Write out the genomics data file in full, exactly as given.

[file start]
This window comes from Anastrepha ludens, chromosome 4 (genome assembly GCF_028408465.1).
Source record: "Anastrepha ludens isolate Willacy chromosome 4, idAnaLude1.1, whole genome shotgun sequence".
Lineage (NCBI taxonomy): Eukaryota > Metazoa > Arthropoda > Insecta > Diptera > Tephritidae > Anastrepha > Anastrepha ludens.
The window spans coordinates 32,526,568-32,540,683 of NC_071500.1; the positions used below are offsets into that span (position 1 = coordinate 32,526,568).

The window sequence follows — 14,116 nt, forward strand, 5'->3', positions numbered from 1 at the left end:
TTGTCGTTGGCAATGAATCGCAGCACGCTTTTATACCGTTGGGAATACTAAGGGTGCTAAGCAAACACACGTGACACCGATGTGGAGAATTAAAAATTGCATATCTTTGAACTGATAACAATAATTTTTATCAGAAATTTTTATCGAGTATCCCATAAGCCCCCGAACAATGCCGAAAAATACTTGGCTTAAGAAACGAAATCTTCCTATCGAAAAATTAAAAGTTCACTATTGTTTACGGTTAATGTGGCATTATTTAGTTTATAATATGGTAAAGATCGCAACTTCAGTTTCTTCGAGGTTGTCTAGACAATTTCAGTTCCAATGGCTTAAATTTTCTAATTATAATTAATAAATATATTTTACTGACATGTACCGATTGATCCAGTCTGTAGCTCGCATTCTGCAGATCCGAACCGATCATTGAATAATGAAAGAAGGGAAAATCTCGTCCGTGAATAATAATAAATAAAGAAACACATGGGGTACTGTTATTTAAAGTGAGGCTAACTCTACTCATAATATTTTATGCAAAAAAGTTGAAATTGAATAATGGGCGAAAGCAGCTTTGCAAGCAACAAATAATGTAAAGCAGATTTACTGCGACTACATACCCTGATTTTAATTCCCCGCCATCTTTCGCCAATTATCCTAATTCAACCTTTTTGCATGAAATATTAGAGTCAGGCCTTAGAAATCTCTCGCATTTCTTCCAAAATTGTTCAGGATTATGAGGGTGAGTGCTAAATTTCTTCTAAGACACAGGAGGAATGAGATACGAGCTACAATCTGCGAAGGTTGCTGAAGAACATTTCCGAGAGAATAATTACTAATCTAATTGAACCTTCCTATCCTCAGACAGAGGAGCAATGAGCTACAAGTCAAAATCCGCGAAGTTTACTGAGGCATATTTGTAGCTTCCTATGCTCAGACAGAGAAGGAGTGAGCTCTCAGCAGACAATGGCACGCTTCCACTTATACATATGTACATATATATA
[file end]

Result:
This window comes from Anastrepha ludens, chromosome 4 (genome assembly GCF_028408465.1).
Source record: "Anastrepha ludens isolate Willacy chromosome 4, idAnaLude1.1, whole genome shotgun sequence".
Lineage (NCBI taxonomy): Eukaryota > Metazoa > Arthropoda > Insecta > Diptera > Tephritidae > Anastrepha > Anastrepha ludens.
The window spans coordinates 32,526,568-32,540,683 of NC_071500.1; the positions used below are offsets into that span (position 1 = coordinate 32,526,568).

The window sequence follows — 14,116 nt, forward strand, 5'->3', positions numbered from 1 at the left end:
TTGTCGTTGGCAATGAATCGCAGCACGCTTTTATACCGTTGGGAATACTAAGGGTGCTAAGCAAACACACGTGACACCGATGTGGAGAATTAAAAATTGCATATCTTTGAACTGATAACAATAATTTTTATCAGAAATTTTTATCGAGTATCCCATAAGCCCCCGAACAATGCCGAAAAATACTTGGCTTAAGAAACGAAATCTTCCTATCGAAAAATTAAAAGTTCACTATTGTTTACGGTTAATGTGGCATTATTTAGTTTATAATATGGTAAAGATCGCAACTTCAGTTTCTTCGAGGTTGTCTAGACAATTTCAGTTCCAATGGCTTAAATTTTCTAATTATAATTAATAAATATATTTTACTGACATGTACCGATTGATCCAGTCTGTAGCTCGCATTCTGCAGATCCGAACCGATCATTGAATAATGAAAGAAGGGAAAATCTCGTCCGTGAATAATAATAAATAAAGAAACACATGGGGTACTGTTATTTAAAGTGAGGCTAACTCTACTCATAATATTTTATGCAAAAAAGTTGAAATTGAATAATGGGCGAAAGCAGCTTTGCAAGCAACAAATAATGTAAAGCAGATTTACTGCGACTACATACCCTGATTTTAATTCCCCGCCATCTTTCGCCAATTATCCTAATTCAACCTTTTTGCATGAAATATTAGAGTCAGGCCTTAGAAATCTCTCGCATTTCTTCCAAAATTGTTCAGGATTATGAGGGTGAGTGCTAAATTTCTTCTAAGACACAGGAGGAATGAGATACGAGCTACAATCTGCGAAGGTTGCTGAAGAACATTTCCGAGAGAATAATTACTAATCTAATTGAACCTTCCTATCCTCAGACAGAGGAGCAATGAGCTACAAGTCAAAATCCGCGAAGTTTACTGAGGCATATTTGTAGCTTCCTATGCTCAGACAGAGAAGGAGTGAGCTCTCAGCAGACAATGGCACGCTTCCACTTATACATATGTACATATATATA